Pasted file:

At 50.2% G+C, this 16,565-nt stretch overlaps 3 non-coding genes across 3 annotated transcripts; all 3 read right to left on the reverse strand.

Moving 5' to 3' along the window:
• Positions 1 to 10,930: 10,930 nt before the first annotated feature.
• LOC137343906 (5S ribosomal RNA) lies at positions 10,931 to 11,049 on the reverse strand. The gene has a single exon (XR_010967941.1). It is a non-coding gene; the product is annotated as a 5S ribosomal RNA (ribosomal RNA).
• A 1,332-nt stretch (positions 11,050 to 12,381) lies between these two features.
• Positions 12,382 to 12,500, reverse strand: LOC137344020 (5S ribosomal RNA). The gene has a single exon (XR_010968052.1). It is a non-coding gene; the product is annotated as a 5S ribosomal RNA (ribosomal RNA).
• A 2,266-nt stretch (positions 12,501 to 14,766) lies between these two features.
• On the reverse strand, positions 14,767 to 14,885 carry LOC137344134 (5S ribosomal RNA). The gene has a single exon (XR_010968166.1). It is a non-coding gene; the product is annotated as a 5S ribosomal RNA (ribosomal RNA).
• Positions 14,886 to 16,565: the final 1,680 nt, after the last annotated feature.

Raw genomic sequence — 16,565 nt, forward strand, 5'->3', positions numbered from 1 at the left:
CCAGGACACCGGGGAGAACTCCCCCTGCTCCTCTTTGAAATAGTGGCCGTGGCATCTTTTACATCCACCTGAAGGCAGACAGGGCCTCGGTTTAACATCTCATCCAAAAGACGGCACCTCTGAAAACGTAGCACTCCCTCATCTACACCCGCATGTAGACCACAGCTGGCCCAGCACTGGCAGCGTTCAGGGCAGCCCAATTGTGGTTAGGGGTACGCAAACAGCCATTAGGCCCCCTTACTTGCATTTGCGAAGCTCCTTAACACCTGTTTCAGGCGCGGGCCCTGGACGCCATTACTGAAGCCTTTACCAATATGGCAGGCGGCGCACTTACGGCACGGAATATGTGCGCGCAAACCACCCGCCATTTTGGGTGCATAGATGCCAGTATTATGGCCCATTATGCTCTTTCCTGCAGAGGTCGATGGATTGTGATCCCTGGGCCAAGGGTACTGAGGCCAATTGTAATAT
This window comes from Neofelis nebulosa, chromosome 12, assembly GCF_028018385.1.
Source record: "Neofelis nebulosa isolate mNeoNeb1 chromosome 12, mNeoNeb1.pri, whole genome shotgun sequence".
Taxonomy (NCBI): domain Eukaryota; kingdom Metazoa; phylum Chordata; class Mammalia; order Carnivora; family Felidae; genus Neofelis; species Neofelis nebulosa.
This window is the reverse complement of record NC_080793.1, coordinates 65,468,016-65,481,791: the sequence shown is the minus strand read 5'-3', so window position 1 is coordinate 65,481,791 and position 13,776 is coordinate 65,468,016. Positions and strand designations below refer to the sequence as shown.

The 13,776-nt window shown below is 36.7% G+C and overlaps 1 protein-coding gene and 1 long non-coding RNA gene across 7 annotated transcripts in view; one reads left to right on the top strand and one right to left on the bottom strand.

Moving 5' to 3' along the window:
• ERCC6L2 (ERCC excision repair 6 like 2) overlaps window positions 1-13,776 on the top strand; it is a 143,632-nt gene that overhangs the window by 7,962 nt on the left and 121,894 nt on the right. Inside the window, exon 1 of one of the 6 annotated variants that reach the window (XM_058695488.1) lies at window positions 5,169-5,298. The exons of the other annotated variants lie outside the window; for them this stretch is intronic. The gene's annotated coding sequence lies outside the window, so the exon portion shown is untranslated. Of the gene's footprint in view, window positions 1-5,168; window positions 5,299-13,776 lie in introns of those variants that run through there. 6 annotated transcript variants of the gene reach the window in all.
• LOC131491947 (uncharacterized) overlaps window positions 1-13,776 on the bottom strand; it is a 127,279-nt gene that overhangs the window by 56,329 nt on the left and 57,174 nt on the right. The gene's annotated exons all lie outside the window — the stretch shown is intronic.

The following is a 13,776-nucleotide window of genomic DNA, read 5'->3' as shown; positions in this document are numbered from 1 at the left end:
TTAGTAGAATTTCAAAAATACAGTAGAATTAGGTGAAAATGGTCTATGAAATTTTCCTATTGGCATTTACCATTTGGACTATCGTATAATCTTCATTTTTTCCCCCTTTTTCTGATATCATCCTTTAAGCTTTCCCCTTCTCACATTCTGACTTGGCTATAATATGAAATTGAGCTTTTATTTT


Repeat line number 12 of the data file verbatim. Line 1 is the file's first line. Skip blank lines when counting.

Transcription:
This window comes from Neofelis nebulosa, chromosome 12, assembly GCF_028018385.1.